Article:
Eldorado (AGC 11) - Naval Cruise Book

 - Class of 1955

Page 1 of 80

 

Eldorado (AGC 11) - Naval Cruise Book online yearbook collection, 1955 Edition, Cover
Cover



Page 6, 1955 Edition, Eldorado (AGC 11) - Naval Cruise Book online yearbook collectionPage 7, 1955 Edition, Eldorado (AGC 11) - Naval Cruise Book online yearbook collection
Pages 6 - 7

Page 10, 1955 Edition, Eldorado (AGC 11) - Naval Cruise Book online yearbook collectionPage 11, 1955 Edition, Eldorado (AGC 11) - Naval Cruise Book online yearbook collection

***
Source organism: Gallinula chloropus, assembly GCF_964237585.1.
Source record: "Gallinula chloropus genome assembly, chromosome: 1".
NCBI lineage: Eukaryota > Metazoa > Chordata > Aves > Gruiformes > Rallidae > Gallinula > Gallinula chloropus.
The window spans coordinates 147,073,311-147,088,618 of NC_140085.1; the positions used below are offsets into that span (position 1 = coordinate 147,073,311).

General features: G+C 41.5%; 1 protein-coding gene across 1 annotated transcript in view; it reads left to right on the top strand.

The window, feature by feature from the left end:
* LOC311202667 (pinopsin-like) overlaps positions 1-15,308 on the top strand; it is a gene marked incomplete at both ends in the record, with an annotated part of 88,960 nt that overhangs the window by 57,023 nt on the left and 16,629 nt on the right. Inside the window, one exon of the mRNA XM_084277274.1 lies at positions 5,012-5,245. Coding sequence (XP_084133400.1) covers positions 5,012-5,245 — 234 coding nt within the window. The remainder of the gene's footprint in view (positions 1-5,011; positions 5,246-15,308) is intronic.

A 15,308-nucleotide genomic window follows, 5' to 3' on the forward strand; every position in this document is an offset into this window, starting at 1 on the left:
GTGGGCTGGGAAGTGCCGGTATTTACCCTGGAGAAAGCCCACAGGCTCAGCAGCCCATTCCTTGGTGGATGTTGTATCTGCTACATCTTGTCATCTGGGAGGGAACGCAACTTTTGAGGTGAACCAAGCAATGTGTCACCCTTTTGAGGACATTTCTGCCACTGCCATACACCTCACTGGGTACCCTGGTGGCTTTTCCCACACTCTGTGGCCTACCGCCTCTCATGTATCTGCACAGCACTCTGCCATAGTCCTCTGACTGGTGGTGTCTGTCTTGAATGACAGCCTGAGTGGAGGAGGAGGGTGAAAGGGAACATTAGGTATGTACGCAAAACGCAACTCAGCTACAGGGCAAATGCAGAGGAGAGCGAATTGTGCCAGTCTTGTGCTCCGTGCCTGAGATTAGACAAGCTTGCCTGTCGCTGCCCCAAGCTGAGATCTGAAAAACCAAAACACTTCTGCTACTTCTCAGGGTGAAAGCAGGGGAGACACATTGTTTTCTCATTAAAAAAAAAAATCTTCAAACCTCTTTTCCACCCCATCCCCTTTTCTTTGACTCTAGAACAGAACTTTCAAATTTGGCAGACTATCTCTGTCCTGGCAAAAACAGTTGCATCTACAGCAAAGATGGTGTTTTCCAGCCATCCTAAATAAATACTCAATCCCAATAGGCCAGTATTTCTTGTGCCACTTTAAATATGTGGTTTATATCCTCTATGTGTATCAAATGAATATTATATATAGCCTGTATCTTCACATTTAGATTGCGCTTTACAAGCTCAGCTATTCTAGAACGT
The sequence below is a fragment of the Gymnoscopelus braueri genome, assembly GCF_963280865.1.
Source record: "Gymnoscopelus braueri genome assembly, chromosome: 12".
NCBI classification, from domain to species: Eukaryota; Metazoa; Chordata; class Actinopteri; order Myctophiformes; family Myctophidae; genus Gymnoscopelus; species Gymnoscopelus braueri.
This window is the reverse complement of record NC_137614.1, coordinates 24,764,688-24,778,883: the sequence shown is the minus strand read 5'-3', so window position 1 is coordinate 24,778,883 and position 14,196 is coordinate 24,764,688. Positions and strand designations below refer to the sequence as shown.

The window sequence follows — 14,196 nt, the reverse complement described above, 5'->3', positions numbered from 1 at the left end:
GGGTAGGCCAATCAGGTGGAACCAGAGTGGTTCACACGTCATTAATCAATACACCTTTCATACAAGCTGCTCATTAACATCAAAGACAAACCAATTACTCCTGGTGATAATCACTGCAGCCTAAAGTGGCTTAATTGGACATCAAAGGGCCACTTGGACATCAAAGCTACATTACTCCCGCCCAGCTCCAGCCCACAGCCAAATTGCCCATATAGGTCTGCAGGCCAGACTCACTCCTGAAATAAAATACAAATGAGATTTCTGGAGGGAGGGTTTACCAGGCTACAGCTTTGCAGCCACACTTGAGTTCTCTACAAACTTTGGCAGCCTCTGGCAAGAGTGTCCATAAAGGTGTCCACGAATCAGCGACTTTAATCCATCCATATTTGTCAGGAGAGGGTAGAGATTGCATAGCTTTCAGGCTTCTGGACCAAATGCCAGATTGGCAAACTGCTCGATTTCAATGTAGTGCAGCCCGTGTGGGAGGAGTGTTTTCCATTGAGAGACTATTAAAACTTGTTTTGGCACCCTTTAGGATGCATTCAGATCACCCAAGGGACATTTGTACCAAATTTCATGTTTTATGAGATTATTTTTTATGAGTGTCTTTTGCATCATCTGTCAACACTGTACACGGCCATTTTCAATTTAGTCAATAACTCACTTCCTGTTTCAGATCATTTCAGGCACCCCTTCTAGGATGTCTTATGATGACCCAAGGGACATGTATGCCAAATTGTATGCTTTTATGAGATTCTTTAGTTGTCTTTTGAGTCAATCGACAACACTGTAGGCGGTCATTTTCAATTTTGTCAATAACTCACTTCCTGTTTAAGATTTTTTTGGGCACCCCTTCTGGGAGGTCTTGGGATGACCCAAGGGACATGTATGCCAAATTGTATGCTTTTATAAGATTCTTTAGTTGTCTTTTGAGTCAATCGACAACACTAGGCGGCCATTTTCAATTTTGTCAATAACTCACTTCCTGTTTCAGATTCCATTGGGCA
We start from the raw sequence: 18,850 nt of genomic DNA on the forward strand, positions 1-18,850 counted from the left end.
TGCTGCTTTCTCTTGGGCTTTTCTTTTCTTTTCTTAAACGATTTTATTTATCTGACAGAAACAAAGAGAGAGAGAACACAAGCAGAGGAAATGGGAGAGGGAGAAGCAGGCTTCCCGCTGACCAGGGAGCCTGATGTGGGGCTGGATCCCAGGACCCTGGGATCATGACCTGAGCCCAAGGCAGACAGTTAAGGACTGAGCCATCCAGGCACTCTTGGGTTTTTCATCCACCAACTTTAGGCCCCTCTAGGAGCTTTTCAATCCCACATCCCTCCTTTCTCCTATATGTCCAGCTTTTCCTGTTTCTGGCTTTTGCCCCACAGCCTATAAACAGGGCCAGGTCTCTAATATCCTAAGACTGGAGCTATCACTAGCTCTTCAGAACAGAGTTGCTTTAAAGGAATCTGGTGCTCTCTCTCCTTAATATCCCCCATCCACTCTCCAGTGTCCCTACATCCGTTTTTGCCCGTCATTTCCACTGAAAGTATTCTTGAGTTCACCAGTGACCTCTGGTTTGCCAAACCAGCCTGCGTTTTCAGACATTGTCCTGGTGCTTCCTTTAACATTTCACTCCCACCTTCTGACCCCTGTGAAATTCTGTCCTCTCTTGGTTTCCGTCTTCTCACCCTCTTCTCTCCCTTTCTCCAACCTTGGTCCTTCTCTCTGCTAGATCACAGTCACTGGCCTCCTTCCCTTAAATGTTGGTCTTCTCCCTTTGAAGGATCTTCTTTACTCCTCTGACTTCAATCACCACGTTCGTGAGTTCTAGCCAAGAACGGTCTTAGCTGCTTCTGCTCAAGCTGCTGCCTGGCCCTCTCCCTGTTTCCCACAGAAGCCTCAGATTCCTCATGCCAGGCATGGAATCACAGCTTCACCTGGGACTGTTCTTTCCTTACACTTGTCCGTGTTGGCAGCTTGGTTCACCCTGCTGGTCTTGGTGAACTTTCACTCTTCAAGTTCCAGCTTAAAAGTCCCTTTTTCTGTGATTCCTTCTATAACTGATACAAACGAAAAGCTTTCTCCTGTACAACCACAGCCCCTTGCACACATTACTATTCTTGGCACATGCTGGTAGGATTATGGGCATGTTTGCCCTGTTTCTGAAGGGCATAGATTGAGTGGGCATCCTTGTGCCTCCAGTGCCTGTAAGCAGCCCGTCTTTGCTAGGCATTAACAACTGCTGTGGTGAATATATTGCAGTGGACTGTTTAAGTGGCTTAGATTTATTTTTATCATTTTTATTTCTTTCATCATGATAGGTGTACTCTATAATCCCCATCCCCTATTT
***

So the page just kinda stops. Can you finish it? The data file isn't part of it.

Pages 10 - 11

Page 14, 1955 Edition, Eldorado (AGC 11) - Naval Cruise Book online yearbook collectionPage 15, 1955 Edition, Eldorado (AGC 11) - Naval Cruise Book online yearbook collection
Pages 14 - 15

Page 8, 1955 Edition, Eldorado (AGC 11) - Naval Cruise Book online yearbook collectionPage 9, 1955 Edition, Eldorado (AGC 11) - Naval Cruise Book online yearbook collection
Pages 8 - 9
Page 12, 1955 Edition, Eldorado (AGC 11) - Naval Cruise Book online yearbook collectionPage 13, 1955 Edition, Eldorado (AGC 11) - Naval Cruise Book online yearbook collection
Pages 12 - 13
Page 16, 1955 Edition, Eldorado (AGC 11) - Naval Cruise Book online yearbook collectionPage 17, 1955 Edition, Eldorado (AGC 11) - Naval Cruise Book online yearbook collection
Pages 16 - 17

Text from Pages 1 - 80 of the 1955 volume: